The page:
"Only in North Carolina - Outlaw Baseball and a cultural double header at NC State."
A Noble Experiment
"Today is opening day, you know. Its a new baseball picture for Charlotte and this section. Not Organized Professional Baseball....but something which may prove just as entertaining and diverting. Certainly, it's a noble experiment, and most engaging."
"Charlotte is in the Carolina League. The league abides by the rules and general plan of organized professional baseball. The ball they hit is standard and bears the league president's signature. The carefully chosen umpires are uniformed, draw regular salaries, work under strict supervision. The only different is the players are not stricktly chattels as in organized professional baseball. They can leave on a moment's notice and go to an organized professional league, but they cannot jump from one club to another in this circuit."
May 18, 1936: Jake Wade, award-winning sports editor of The Charlotte Observer.
National Association of Professional Baseball Leagues News Release
"Presence of players on the ineligible list of organized baseball on the rosters of clubs in the Carolina League, an independent organization, has brought forth a warning from President W.G. Bramham of the National Association of Professional Baseball Leagues, calling attention of all players and clubs in the National Association to conditions which exist in this outlaw league"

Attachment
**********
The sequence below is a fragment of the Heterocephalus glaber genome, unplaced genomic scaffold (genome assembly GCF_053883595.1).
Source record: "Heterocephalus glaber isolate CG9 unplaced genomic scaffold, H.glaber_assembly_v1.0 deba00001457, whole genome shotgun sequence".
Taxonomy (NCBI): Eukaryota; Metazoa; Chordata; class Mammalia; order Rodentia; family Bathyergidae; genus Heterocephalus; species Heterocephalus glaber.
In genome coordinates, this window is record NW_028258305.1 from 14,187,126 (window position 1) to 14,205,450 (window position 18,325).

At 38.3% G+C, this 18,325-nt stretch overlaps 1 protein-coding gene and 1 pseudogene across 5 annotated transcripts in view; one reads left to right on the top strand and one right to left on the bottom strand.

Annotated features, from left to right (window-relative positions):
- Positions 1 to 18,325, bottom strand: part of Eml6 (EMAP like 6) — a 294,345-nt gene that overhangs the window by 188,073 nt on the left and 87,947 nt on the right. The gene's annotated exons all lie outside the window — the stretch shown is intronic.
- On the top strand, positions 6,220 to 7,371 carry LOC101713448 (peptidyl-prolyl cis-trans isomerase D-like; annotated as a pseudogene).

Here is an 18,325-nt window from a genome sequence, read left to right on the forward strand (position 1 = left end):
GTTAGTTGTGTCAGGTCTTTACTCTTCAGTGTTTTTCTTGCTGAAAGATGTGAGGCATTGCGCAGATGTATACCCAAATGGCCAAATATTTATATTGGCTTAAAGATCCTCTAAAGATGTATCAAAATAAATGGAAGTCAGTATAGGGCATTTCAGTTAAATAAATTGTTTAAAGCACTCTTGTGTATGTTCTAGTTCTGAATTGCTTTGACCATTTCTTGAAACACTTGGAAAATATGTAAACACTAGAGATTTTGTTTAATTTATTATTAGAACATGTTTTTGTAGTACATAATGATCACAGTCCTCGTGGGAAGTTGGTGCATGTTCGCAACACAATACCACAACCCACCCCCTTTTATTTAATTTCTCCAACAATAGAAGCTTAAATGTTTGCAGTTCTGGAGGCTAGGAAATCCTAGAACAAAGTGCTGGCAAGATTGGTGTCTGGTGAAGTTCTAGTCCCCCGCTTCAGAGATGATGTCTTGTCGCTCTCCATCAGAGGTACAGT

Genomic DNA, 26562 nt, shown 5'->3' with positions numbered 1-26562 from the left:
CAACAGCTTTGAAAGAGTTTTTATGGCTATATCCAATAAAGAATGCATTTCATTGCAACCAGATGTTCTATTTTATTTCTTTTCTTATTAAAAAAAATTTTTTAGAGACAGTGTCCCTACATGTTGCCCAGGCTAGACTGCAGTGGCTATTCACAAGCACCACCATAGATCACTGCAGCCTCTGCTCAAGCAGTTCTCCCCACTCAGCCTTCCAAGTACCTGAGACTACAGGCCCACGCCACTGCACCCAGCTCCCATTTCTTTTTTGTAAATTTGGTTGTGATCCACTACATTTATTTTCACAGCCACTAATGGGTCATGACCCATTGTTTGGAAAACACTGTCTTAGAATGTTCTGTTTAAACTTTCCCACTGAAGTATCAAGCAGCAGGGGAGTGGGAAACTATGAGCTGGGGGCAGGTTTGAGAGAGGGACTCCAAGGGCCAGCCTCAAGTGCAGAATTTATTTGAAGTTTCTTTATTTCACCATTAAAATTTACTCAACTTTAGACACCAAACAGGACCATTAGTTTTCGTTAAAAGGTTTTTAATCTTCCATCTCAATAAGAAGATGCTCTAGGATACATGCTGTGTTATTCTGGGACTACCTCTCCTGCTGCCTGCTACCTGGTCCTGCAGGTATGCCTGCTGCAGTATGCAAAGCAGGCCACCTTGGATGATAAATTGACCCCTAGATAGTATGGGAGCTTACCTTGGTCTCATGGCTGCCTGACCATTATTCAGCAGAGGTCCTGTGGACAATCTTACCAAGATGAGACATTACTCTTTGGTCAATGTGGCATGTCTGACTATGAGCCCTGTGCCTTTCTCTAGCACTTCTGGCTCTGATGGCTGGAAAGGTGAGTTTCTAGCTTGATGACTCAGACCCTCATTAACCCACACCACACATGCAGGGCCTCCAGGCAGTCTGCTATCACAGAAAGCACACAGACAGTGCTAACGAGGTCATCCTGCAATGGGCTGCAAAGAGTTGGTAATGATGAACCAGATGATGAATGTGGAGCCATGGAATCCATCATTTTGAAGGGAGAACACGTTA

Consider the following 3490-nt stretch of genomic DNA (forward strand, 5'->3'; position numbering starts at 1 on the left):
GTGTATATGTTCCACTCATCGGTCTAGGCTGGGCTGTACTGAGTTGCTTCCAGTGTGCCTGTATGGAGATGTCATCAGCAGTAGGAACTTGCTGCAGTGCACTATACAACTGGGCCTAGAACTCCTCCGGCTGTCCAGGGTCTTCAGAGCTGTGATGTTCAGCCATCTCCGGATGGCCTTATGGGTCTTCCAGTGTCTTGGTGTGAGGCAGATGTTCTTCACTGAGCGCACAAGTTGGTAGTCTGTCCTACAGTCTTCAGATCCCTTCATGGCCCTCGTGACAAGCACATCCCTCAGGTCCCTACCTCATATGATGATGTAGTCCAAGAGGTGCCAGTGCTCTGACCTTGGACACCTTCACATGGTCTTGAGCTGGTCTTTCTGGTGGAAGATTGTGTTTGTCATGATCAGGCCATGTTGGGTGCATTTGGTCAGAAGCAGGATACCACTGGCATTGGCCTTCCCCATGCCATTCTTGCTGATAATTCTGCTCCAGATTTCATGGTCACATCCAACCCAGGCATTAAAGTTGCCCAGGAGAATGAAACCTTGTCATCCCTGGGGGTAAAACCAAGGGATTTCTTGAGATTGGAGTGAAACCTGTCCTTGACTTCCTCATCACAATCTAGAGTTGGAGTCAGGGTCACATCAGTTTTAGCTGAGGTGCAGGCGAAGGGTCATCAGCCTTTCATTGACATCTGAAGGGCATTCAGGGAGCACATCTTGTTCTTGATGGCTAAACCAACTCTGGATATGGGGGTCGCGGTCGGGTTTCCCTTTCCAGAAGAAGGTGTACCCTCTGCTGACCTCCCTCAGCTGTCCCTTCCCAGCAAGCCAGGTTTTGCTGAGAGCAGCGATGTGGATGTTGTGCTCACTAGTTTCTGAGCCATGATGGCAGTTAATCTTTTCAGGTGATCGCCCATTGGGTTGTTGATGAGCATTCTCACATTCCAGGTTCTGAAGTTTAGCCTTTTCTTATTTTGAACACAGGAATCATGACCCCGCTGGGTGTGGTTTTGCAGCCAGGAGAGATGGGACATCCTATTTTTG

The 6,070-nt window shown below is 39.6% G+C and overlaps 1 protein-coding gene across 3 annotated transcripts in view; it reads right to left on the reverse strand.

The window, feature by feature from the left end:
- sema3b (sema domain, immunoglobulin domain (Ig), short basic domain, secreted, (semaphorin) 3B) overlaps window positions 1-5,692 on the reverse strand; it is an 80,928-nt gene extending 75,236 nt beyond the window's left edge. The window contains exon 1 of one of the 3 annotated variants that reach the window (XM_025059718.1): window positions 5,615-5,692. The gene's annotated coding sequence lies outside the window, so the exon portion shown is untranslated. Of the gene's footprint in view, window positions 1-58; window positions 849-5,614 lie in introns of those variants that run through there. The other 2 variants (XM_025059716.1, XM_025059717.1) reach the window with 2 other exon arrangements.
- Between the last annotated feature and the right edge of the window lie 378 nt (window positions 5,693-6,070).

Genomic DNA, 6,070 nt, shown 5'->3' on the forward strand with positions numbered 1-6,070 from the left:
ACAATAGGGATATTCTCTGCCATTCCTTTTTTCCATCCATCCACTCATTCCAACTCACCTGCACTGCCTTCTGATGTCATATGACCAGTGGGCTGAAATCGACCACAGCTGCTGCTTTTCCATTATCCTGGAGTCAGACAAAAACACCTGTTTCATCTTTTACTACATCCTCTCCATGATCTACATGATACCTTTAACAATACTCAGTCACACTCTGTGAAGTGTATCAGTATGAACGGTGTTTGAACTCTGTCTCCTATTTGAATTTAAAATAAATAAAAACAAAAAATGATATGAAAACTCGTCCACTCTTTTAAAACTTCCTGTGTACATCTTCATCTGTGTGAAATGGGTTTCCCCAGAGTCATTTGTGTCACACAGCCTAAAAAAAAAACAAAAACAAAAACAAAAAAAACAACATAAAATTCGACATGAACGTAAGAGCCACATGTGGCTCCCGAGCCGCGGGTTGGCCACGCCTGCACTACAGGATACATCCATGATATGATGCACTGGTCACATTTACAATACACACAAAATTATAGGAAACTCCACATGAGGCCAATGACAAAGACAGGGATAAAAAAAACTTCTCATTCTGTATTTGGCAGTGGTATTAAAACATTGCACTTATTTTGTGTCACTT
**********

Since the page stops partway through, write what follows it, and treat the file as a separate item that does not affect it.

"'The Carolina League,' Bramham said, 'composed of Concord, Kannapolis, Mooresville, Shelby, Hickory, Forest City, Charlotte, and Valdese, is harboring and playing players under contract or reserve with organized ball. All such players are placed on the ineligible list, and all players and clubs in organized ball are notified that the playing with or against ineligibles, or with or against clubs playing or harboring ineligible players, will bring about the ineligibility of any and all players who fail to observe this warning. President Bramham declared the law would be rigidly invoked in dealing with players under jurisdiction of the national association who competed with or against organizations harboring ineligibles."
June 16, 1936, The Concord Tribune
"The Carolina League is a haven for dissatisfied professional ball players" - news dispatch from the NAPBL's annual winter meeting in Montreal, Canada - December 7, 1936.
The Concord Tribune.